FEBRUARY 8, 1956
SARASOTA, Fla.—I am afraid that in spite of the emphasis that the President is wisely laying on the importance of health to our nation, the fact that for a number of years this was not emphasized by the proper authorities in the Federal government is now being proved by the reports coming in on certain specific difficulties.
There is still in the country as a whole, according to the American Social Hygiene Association report, a downward trend in two dangerous social diseases in our nation. In the same report, however, increased Federal support is urged for state and local venereal disease control programs, as well as increased attention on the part of the Federal government to the problems of migrant labor as regards these diseases. The ASHA also urges a gathering of information and the development of a program to prevent these diseases among teenagers.
For these ends the ASHA is asking that Federal assistance in the amount of five million dollars be granted to the states.
This report emphasizes that the health officers of 32 states and 22 major cities do not believe that the overall downward trend gives an accurate picture of the areas where there are rising rates, where the teenage problem is increasing, running up to an estimated 200,000 cases a year. There have been VD epidemics in 15 states, and an increasing number of states report their facilities are inadequate to deal with today's problems.
This is very serious because many people have felt that these diseases, given the use of penicillin, were under control. Many have stopped worrying about the programs in various states, but quite evidently there is enough still to worry about to make us urge our Federal government to increase its appropriations.
There is something that has come to my notice which I really do not know how to handle. A doctor in Washington, D.C., tells me of a colored maid who for one year made a good income but then through illness used whatever savings she had and in 1954 became a welfare charge. Now the Bureau of Internal Revenue demands for past payment of income taxes unpaid during the intervening years a sum which would mean an assessment that would leave the woman without anything to live on.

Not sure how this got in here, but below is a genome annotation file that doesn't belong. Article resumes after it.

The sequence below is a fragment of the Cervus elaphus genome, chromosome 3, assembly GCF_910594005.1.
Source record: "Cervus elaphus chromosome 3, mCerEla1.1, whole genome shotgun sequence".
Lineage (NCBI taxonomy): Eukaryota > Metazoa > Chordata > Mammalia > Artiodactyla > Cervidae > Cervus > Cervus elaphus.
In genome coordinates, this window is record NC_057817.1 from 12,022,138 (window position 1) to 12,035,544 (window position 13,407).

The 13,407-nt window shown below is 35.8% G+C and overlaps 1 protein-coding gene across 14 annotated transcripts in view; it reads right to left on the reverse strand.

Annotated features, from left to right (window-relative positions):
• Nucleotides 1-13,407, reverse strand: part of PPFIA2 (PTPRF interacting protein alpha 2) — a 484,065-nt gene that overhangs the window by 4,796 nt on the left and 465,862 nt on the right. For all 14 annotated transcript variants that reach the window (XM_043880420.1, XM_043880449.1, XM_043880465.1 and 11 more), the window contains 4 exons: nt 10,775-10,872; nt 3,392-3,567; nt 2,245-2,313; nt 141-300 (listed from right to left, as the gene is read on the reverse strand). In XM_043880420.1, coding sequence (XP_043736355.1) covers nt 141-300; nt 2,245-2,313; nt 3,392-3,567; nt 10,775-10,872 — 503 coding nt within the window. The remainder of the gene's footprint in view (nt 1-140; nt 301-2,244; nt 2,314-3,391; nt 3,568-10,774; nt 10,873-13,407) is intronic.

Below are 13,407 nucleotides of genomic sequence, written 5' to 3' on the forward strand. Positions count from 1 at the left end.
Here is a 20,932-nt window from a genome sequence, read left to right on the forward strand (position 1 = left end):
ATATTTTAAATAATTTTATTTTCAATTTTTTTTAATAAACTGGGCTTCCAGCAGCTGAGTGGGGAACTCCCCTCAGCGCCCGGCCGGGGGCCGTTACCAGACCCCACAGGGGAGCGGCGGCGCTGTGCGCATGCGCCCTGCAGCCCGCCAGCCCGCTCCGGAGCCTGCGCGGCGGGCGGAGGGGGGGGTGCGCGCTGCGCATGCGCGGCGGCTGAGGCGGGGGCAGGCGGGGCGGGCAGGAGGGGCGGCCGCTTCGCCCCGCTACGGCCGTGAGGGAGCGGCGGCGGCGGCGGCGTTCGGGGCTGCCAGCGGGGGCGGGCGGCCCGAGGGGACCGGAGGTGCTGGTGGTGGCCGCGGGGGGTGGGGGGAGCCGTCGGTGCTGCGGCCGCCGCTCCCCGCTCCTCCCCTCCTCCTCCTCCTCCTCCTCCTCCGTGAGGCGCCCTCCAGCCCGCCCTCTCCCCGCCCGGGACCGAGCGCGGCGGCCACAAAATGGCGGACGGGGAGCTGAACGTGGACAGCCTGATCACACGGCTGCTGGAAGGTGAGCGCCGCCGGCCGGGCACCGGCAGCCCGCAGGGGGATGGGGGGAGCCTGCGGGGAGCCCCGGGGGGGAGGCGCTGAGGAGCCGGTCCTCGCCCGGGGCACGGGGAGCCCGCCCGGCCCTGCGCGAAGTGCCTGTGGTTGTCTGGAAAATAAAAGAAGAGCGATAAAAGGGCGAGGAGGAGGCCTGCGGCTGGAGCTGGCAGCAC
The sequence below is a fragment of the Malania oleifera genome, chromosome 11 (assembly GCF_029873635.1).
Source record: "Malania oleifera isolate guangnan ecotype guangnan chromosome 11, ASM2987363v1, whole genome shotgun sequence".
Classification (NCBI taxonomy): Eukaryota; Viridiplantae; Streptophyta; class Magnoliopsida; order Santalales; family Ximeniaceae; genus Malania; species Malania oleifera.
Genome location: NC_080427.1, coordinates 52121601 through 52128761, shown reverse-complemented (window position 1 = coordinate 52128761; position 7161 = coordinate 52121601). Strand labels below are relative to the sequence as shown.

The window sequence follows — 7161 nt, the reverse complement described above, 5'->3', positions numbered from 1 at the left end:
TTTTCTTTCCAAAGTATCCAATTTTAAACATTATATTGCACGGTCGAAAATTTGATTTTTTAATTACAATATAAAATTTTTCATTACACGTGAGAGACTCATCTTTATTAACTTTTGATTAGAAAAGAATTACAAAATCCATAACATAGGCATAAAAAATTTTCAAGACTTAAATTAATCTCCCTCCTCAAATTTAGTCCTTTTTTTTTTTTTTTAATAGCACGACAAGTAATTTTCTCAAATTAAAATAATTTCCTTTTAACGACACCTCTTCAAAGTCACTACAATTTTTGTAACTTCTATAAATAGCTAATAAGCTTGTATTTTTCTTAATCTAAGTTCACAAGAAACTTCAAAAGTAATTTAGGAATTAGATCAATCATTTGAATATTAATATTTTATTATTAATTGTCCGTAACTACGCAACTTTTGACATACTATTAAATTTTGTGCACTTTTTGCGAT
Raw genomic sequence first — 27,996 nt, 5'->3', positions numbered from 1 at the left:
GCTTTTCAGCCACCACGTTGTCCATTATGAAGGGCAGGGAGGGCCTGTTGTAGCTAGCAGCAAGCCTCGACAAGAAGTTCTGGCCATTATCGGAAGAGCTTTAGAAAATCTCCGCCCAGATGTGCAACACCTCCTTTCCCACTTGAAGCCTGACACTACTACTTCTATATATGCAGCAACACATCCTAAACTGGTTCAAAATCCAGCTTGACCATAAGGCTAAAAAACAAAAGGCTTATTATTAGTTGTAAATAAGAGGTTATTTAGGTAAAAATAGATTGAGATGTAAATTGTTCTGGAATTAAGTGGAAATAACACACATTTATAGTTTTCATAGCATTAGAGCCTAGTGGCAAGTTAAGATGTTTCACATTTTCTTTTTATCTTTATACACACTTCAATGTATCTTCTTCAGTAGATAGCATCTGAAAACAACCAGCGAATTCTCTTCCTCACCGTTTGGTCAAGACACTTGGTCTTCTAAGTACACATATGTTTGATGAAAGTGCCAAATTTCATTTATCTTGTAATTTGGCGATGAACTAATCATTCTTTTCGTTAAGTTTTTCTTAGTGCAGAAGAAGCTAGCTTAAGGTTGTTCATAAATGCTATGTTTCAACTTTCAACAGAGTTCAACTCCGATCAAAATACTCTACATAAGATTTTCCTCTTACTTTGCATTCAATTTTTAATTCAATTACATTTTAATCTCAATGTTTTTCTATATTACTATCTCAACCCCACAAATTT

This woman cannot be the only one who has had these difficulties and, of course, it leads one into the problem of whether the government has any humanitarian interests in collecting its just dues.
It seems to me that the indication is that some study must be made of what to do about people who cannot afford to pay income tax at certain times and cannot afford to have an assessment against their entire salary. This seems a very difficult problem but one that has to be dealt with. I bring it up because it is only when citizens become concerned that we can count on government bureaus becoming concerned.
(Copyright, 1956, by United Feature Syndicate, Inc.)
Names Mentioned or Referenced
- Sarasota (Fla., United States)
About this document
My Day by Eleanor Roosevelt, February 8, 1956
Digital edition created by The Eleanor Roosevelt Papers Project The George Washington University Old Main Building, Suite 406 1951 F Street, NW Washington, DC 20052
- Brick, Christopher (Editor)
- Regenhardt, Christy (Associate Editor)
- Black, Allida M. (Editor)
- Binker, Mary Jo (Associate Editor)
- Alhambra, Christopher C. (Electronic Text Editor)
Digital edition published 2008, 2017 by
The Eleanor Roosevelt Papers Project
Available under licence from the Estate of Anna Eleanor Roosevelt.
Published with permission from the Estate of Anna Eleanor Roosevelt.
MEP edition publlished on 2008-06-30
TEI-P5 edition published on 2017-04-28
Transcription created from a photocopy of a UFS wire copy of a My Day column instance
archived at the Franklin D. Roosevelt Library.
TMs, AERP, FDRL